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It was just a few short days before Halloween in October 2012. Petty Officer Second Class Scott Bourque was stationed in Japan and had just received his mail-in absentee ballot for the presidential election. He knew it would be nearly impossible to fill out his ballot and mail it back in time for it to be counted by Arizona Election Officials on Nov. 6.
“I think it was kind of disheartening to get it late,” Bourque said. “It just felt like the state didn’t care about us … they didn’t want us to vote, not that they were trying to suppress us, just that we were an afterthought.”
Today, Bourque could have voted on time with Arizona’s electronic ballot mailing system.
Beginning in 2004, overseas Arizona voters could request that ballots be sent to them electronically, but they still had to return ballots by mail or fax. That changed in 2014, when Arizona allowed military and overseas voters to return their ballot via the Internet or by fax up to 7 p.m. on Election Day.
The voter’s county sends a notification through email to the military or overseas voter that his or her ballot is ready. The voter signs into the secure system electronically, fills out the ballot, and scans it back into the system to be returned electronically to county election officials. The voter’s county recorder’s office then receives and processes the ballot.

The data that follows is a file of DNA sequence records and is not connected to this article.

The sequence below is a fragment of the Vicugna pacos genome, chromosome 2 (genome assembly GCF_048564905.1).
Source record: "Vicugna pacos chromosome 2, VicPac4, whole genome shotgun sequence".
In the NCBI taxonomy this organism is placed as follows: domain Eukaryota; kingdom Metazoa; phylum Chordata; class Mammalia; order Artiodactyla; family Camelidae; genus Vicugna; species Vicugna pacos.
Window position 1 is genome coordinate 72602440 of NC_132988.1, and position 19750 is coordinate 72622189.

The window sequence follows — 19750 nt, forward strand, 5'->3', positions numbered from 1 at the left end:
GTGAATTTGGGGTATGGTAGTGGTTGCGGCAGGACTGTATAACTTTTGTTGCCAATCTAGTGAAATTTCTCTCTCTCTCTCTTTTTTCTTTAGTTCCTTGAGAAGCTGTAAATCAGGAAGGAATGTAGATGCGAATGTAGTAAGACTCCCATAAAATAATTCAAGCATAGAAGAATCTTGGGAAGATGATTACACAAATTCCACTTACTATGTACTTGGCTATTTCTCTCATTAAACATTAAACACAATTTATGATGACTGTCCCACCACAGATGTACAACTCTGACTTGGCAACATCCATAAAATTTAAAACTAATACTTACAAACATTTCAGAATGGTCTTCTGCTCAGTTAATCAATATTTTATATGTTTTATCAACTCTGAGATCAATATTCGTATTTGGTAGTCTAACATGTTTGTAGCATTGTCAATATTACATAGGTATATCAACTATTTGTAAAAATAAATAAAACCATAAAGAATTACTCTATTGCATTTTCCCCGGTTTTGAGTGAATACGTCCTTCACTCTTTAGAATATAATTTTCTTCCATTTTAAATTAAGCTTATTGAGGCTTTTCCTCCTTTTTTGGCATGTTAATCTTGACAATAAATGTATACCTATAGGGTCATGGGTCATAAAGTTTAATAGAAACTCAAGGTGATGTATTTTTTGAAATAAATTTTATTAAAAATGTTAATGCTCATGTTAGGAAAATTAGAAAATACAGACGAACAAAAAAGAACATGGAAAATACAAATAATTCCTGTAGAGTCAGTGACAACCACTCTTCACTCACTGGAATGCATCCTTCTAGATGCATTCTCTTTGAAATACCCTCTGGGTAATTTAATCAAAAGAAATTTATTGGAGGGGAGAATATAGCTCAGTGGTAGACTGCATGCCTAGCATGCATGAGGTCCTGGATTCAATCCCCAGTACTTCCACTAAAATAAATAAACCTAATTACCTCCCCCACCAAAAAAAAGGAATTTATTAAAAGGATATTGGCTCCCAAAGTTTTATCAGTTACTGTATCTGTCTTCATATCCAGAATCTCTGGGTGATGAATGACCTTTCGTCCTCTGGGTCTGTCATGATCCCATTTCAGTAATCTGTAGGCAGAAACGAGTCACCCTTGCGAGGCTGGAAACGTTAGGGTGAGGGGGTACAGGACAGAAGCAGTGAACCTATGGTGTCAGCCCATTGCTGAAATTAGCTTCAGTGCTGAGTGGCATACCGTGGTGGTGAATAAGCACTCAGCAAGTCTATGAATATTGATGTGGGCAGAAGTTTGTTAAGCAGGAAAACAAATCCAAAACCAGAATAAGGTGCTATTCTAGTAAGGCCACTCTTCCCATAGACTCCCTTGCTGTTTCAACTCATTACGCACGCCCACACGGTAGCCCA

Maricopa and Pima counties have the most military and other Arizona citizens living abroad, including about 10,400 registered voters in 2012, according to the Election Assistance Commission. Helen Purcell, Maricopa County Recorder said helping to advance technology for military voters and overseas citizens was personal because her own son had been unable to return his ballot in time by mail.
“My son was stationed in Iraq in Desert Storm,” Purcell said. “I could get a ballot to him. I couldn’t get it back in time to count it. I didn’t want that to ever happen again, to anybody. Because it seems to me that those people should be more the ones allowed to vote than anybody else.”